Bhumi Adhikar Andolan calls for a National Consultation on Forest Rights Movements to take the movement forward
Bhumi Adhikar Andolan, a platform working for the land rights of communities, has called for a “National Consultation: Land and Forest Rights Movements and the Way Forward” on July 1, Monday.
Various organisations such as Adivasi Adhikar Rashtriya Manch], Bhumi Adhikar Andolan, All India Union of Forest Working People, National Alliance of People’s Movements, Delhi Solidarity Group will be a part of the consultation.
February 2019 was a grim month for India’s forest dwelling communities. The Supreme Court of India, hearing a petition filed by wildlife conservationists and former forest department officials, directed state governments to evict “encroachers” or the “illegal forest dwellers”. The court room seemed conspicuous by the absence of the defenders, the Ministry of Tribal Affairs (MoTA), in the case.
The order sent shockwaves across the country’s forests, home to eight percent of the population. It met with stiff resistance. It was called “unconstitutional” by several quarters, especially those which had been struggling for forest rights for decades. The order was criticised for “violating” schedules V, VI and IX of the Constitution and also for turning established jurisprudence on its head.
A week later, the order was temporarily stayed after the Central government was compelled to move the same bench for review due to pressure created by several quarters and rights groups. Significantly, the case was heard for several years on a Public Interest Litigation (PIL) filed by wildlife conservancy groups which emanated from a case on the validity of the Scheduled Tribes and Other Traditional Forest Dwellers (Recognition of Forest Rights) Act (FRA, 2006). The FRA, 13 years ago, for the first time, recognised the individual and community rights of the forest dwellers over the forest land. It recognised the “historical injustice” done to these communities and helped remove the stigma of “encroachers”, a term pregnant with colonial prejudice and popularised in the last few centuries by the English mainstream media favouring elite notions of conservation.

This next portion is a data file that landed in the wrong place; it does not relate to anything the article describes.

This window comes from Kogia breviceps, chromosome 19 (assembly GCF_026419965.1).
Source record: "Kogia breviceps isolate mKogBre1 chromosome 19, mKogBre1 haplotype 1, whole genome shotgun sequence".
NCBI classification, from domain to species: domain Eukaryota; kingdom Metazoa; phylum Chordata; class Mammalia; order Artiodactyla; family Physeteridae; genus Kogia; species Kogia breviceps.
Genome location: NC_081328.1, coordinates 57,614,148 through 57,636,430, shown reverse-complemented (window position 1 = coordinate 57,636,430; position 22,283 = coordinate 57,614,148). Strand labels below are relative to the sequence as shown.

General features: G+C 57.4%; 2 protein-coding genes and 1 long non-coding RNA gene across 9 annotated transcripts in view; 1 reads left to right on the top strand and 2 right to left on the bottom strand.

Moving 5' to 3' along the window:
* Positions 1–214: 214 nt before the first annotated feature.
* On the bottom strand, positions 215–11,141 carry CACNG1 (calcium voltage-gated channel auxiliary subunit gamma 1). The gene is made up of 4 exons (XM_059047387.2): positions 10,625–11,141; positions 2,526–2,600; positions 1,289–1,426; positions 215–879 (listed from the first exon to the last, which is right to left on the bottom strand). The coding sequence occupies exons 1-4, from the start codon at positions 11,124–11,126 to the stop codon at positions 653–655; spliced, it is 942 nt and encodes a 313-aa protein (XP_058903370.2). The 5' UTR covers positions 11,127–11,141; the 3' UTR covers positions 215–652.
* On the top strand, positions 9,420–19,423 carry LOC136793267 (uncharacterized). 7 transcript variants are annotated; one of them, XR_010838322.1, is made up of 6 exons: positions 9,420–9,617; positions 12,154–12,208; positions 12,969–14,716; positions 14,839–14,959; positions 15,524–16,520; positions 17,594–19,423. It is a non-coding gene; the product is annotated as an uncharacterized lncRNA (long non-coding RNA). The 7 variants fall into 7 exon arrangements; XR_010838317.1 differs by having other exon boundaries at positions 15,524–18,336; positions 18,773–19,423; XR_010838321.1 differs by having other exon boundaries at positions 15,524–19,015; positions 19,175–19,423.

Despite the enactment of the FRA in 2006, most states have failed to implement it in its true spirit. Since the enactment, 4.22 million claims have been filed. While the total forest land under occupation prior to 2005 was 112,000 sq km., only 54,591.07 sq. km. has been recognised. The petitioners targeted the population whose claims have been rejected. States like Maharashtra which have stood out in terms of recognizing Community Forest Rights (CFRs), have also, only achieved about 15 percent of their full potential in terms of implementation of FRA. The Act has seen various dilutions, contradictory policies and litigations challenging the constitutional validity of FRA through the ten years of the Act being in force. The forest bureaucracy on the one hand and the non-state actors on the other, along with the complicity of the state has not only posed a challenge to the implementation of the act, but this dynamic has also perpetrated immense amount of violence on the indigenous people.